Michiko Suzuki: A Feeler


Michiko has a solo exhibition of her latest prints coming up at the Bellevue Gallery in West Vancouver. The opening is on Valentine’s Day, Feb 14th, 6 to 8 pm. and the exhibition continues to March 16th, 2013.

Read about Michiko’s current theme and view some of her older works on Bellevue’s pages.
Michiko’s name and numerous exhibitions have appeared often on these pages — here are links to the most recent:
~ A four person exhibition in the Embassy of Canada in Tokyo
~ Our Institute group’s exhibition in Tokyo
~ Michiko’s previous solo exhibition at the Bellevue
Hope to see you on the 14th!


With low energy and needing to catch up with other things, I want to just quickly share several exciting-to-me links I’ve been enjoying this week, on the subjects of archaeology, art and story writing:

1. Lascaux’s Picassos – What prehistoric art tells us about the evolution of the human brain. A gorgeous slide show and many great links on a favourite subject of mine, and something I’ve written about a few times before.

2. Cuts that heal: Barbara Hepworth’s hospital drawings. I love her sculpture. Now seeing her fantastic drawings in the provided slide show puts her in the class of the Renaissance artists in my book! The second work Concentration of Hands II is my favourite. I had many of the same thoughts as Jonathan Jones mentions in his review (link on the side). How I wish I could go see this exhibition.

3. Margaret Atwood joins the zombie craze:

Just in time for Halloween, Canada’s most decorated literary doyenne – Margaret Atwood – has co-written a serialized zombie novel with a promising British author that will be posted chapter by chapter at the Canadian-based story-sharing website Wattpad.

I’m not into zombies but curiousity sent me to check out Wattpad and The Happy Zombie Sunrise Home where the first three parts are up. I read, I laughed, I will be back.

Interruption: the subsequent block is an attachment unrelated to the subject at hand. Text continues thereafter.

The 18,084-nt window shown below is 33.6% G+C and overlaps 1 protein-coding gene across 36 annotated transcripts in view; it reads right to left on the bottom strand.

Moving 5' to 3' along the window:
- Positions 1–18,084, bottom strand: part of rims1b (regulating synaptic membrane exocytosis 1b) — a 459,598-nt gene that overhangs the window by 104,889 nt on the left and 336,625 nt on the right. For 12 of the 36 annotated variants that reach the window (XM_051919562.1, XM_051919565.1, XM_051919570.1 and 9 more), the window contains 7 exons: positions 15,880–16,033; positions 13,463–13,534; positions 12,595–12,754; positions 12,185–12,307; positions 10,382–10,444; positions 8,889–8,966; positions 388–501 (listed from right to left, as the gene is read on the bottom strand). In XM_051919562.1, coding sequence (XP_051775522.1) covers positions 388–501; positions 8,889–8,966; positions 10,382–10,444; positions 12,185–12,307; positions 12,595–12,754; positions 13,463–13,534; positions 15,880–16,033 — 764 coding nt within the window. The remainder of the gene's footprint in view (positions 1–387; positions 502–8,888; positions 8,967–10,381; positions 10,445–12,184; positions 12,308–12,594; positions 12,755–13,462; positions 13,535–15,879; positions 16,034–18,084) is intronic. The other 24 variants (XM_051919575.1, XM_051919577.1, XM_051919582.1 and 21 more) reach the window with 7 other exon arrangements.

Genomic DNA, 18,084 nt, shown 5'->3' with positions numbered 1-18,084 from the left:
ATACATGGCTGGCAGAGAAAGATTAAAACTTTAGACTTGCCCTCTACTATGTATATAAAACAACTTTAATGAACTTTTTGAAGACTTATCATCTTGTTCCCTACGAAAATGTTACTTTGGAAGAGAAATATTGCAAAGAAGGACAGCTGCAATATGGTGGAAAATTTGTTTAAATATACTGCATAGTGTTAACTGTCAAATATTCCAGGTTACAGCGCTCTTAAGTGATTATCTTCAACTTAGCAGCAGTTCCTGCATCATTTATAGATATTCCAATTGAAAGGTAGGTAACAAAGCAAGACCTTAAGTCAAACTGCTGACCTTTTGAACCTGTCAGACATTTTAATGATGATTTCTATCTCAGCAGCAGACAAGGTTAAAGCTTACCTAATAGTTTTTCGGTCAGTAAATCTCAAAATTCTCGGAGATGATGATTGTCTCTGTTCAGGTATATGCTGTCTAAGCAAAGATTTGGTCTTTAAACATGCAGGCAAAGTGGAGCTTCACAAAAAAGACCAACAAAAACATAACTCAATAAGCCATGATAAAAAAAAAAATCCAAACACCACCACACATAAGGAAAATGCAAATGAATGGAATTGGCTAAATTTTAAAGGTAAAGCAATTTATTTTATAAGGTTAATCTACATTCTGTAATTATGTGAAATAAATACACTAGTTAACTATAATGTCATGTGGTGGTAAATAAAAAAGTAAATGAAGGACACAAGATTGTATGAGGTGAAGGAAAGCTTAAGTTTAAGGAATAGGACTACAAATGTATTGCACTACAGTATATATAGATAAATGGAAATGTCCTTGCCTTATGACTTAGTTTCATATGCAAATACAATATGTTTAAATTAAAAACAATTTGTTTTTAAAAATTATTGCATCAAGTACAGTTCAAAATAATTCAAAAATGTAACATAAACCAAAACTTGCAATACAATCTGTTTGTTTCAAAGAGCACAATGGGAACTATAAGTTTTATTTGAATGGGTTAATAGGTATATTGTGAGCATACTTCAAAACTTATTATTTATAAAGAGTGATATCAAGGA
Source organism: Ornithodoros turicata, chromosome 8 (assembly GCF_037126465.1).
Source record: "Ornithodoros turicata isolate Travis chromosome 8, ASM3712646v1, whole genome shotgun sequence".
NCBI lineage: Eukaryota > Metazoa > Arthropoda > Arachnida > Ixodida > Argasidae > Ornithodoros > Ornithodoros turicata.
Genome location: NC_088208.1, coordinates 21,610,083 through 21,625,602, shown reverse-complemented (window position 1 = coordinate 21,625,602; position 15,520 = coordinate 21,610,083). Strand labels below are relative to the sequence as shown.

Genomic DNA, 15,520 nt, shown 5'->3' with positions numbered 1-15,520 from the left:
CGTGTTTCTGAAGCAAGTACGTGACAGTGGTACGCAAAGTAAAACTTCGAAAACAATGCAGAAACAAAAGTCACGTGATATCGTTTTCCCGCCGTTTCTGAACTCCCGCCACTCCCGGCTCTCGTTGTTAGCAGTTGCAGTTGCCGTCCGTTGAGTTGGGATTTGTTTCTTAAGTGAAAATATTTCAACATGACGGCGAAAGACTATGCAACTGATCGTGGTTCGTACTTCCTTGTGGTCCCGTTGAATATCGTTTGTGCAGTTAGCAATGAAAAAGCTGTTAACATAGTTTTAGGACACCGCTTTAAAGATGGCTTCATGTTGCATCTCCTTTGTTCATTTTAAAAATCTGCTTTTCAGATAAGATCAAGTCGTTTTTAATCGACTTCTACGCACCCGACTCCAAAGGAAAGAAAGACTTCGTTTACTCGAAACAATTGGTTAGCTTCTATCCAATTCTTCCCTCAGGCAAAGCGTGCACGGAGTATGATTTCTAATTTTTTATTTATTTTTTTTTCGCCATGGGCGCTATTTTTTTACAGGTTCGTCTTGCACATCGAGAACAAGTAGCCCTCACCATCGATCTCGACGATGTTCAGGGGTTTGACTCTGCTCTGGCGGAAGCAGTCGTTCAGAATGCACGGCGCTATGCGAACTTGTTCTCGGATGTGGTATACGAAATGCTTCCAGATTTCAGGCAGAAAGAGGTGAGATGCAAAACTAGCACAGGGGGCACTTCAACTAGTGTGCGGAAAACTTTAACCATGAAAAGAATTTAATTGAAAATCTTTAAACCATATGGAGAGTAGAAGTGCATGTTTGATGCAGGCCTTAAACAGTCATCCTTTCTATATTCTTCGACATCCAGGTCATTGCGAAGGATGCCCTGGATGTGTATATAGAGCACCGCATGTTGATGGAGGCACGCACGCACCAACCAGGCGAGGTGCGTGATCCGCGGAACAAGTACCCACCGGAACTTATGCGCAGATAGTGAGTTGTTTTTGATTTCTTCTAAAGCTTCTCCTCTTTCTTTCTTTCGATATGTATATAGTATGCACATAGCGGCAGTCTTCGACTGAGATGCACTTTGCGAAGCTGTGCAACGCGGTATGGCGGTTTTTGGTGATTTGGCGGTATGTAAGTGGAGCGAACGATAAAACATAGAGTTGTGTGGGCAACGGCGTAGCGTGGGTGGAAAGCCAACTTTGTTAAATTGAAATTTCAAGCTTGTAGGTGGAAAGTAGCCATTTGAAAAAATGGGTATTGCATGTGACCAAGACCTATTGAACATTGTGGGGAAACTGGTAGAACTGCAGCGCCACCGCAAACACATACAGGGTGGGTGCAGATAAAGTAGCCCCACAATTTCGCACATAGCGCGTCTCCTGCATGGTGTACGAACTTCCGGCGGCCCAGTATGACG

exchange exhibition opening


left to right: Ritsuko Takeda, Haruko Cho, Sachiko Kawamura, Prof. Hiroshi Maruyama, Haruki Sakuraba

by Hiroshi Maruyama

by Yusaku Fujiwara

by Isao Kobayashi

Here are a few photos from last week’s opening of the exchange exhibition of works by Japanese printmakers in the Studio Art Gallery at Capilano University. Five of the 17 artists came to Vancouver for this event. It was very well attended, with a gracious welcoming speech from Capilano University President Dr. Kris Bulcroft, who highlighted the benefits of this kind of international art exchange. I was not able to capture all of the artists’ works but I hope these few give some idea of how exciting the exhibition is, well worth a visit while it is up until October 20th.

The works that had been exhibited by the Art Insitute members at the B-Gallery in Japan are displayed downstairs in the studio space. Interestingly, Haruko Cho, one of the artists from Japan, is also the director of the B-Gallery. Ritsuko Takeda, another of the artists, compiled the catalogue for this exchange exhibition.

Japanese exchange exhibition


You may recall that our Art Institute printmakers had a wonderful exhibition in Tokyo, Japan in May/June of this year. As an exchange, we are hosting an exhibition of works by Japanese printmakers in the Studio Art Gallery at Capilano University, North Vancouver. Several artists are traveling here and will be at the opening on Thursday, October 4th, 2012, 7 to 9 pm. Everyone is welcome. The exhibition continues to October 20th, open Monday to Friday 8:30 am – 4:00 pm.

Also, one of the artists, Professor Hiroshi Maruyama of Tama Art University, Japan will give a lecture on Friday, October 5th at 12 noon in the gallery. I understand he will be giving a demonstration of traditional Japanese woodblock printing with watercolours. It will be an exciting week!

If you need directions to the campus and the Studio Art building, please check out these maps.